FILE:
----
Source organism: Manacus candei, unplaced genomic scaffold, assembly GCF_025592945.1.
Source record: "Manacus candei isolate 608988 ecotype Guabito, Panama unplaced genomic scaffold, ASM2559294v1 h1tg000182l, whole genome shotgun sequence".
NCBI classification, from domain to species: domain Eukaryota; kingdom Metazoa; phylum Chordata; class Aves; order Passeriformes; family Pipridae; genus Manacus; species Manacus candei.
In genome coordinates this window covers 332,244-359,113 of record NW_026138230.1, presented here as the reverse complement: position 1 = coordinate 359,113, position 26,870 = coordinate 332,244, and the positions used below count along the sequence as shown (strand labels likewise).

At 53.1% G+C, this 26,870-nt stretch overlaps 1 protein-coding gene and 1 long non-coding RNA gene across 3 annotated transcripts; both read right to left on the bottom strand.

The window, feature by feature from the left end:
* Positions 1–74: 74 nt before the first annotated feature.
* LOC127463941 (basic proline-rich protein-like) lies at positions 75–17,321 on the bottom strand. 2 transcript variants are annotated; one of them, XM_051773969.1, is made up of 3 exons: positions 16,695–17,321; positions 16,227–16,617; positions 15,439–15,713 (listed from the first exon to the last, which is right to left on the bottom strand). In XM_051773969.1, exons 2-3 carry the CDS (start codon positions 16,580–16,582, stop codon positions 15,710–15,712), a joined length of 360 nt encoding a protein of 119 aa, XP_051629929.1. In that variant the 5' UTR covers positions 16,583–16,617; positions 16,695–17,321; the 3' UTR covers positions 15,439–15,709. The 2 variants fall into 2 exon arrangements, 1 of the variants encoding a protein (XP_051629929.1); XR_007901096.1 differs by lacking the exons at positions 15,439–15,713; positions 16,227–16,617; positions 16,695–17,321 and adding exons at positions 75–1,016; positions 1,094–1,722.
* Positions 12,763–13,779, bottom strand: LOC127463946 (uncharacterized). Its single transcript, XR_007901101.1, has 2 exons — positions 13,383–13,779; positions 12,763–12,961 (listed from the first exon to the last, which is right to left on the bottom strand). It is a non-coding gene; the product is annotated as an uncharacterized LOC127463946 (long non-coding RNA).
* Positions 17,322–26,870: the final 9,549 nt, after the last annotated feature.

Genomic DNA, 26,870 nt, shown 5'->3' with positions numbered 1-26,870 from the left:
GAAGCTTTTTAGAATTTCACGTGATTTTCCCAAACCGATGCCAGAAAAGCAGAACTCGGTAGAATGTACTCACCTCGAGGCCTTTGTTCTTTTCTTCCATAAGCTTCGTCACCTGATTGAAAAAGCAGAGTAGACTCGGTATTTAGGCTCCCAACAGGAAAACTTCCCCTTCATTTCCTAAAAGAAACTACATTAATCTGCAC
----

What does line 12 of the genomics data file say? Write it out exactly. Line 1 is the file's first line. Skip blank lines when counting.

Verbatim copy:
GAAGCTTTTTAGAATTTCACGTGATTTTCCCAAACCGATGCCAGAAAAGCAGAACTCGGTAGAATGTACTCACCTCGAGGCCTTTGTTCTTTTCTTCCATAAGCTTCGTCACCTGATTGAAAAAGCAGAGTAGACTCGGTATTTAGGCTCCCAACAGGAAAACTTCCCCTTCATTTCCTAAAAGAAACTACATTAATCTGCAC